Interview: Sir Tony Hawkhead

The new head of Action for Children is warming up to the challenges ahead, which include securing longer-term public service contracts and attracting support from businesses

Sir Tony Hawkhead previously served 17 years as head of the environmental regeneration charity Groundwork
Sir Tony Hawkhead previously served 17 years as head of the environmental regeneration charity Groundwork

It's been a high-profile entry into the children's charity sector for Sir Tony Hawkhead. On his first day as chief executive of Action for Children he appeared on BBC One's News at Ten to launch the charity's report on child neglect.

Then the government announced it would introduce legislation to outlaw the emotional abuse of children - an issue the charity has been campaigning on for three years.

The day before this interview, he spent the night sleeping rough with other chief executives to highlight youth homelessness. Any lack of sleep is not evident, however, as Hawkhead talks of the personal passion that he brings to his new role at the charity, which does adoption and fostering, family support, and services for children in care and disabled children.

He was the father of a disabled child who died. "I know how it feels to have a sense of helplessness about wanting to do the best possible thing for your child," he says.

Hawkhead previously served 17 years at the helm of the environmental regeneration charity Groundwork. The change of sector is not the great leap that it might appear: Groundwork also works on projects for young people, focusing on those living in poverty; and the largest income source for both charities is the delivery of public services.

It is this over-reliance on government contracts - accounting for about £160m of Action for Children's £180m income last year - that Hawkhead identifies as the charity's biggest challenge. A particular problem is local authorities taking services back in-house or offering only short-term contracts, which, he says, "benefit no one, especially not children".

Calling for longer-term contracts to enable the charity to approach them in more cost-effective ways, make economies of scale and get long-term benefits from investments was something he was also doing at Groundwork.

"It's daft that a local authority is talking to us about taking over a substantial part of their services, but when we ask what period of time it has in mind, the answer is 'one year',"he says. "That is not how things can possibly be."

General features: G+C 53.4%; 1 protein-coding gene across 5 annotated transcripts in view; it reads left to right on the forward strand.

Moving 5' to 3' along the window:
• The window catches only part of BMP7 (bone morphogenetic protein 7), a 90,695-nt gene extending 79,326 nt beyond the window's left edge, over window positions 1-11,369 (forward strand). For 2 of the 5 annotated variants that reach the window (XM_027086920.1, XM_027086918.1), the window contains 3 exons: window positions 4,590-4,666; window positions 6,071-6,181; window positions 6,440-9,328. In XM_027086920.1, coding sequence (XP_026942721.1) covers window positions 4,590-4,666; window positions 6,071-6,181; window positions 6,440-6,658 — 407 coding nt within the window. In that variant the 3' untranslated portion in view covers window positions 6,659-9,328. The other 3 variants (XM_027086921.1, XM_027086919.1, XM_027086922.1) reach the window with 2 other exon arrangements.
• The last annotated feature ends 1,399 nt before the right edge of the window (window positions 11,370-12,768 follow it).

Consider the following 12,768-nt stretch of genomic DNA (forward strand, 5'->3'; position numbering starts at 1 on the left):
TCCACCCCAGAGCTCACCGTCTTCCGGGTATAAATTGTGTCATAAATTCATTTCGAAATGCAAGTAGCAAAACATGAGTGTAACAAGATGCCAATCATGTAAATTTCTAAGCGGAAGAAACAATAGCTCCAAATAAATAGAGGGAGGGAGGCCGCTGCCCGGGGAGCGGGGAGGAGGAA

He argues that evidence shows longer-term contracts work, as long as there are regular reviews. "Both sides should share the risk and the rewards," he says.

Hawkhead believes that charities should be on the "front line of delivering the most difficult and acute care" because, unlike businesses, they are not under pressure to deliver profit for shareholders. But he cautions against using donors' money to subsidise public service contracts: a substantial part of Action for Children's donor income comes from the Methodist community. It was a Methodist minister, Thomas Bowman Stephenson, who founded the charity more than 140 years ago.

"The bonds are very deep," says Hawkhead. "We should celebrate that historic connection but at the same time build new connections that bring in new income. I think we can and should grow that element that does not come from public contracts."

He hopes to encourage the Big Lottery Fund to invest more heavily in the children and young people sector and is also looking towards the business world. "I have a long history of working with businesses and I think we can help them to understand how their funding can make a big difference to children's lives in a way that also fits with their own commercial objectives," he says.

This link between Action for Children and business could range from individual donations from business leaders to sponsorship from businesses, or a "quasi-commercial relationship" in which the charity gets a service for cost price or heavily subsidised, he suggests.

"How a charity must operate now is to have a very firm business head and a very passionate charity heart," Hawkhead says. "You have to have both because if it's only about business, why be a charity? But charities now have to take full-on commercial risks. To be involved in those requires a charity to be a very sophisticated organisation with a strong set of commercial skills. The scale of understanding of that in the wider world is quite small."

Hawkhead, whose salary is in the £140,000 to £150,000 band, suggests that charity chiefs' pay should not be as high as it is in the private sector. "But we must get away from the slightly hysterical view that people who run large, complex organisations and have enormous demands on their time and energy should do so either voluntarily or quasi-voluntarily," he says. He says charities should have clear guidance on pay, with no staff member earning 10 times more than the lowest-paid employee.

Hawkhead CV
2014: Chief executive, Action for Children
1996: Chief executive, Groundwork
1991: Chief executive, East London Partnership
1989: Head of business and economic development, London Docklands
Development Corporation
1988: Leader, Inner City Task Force, North Peckham

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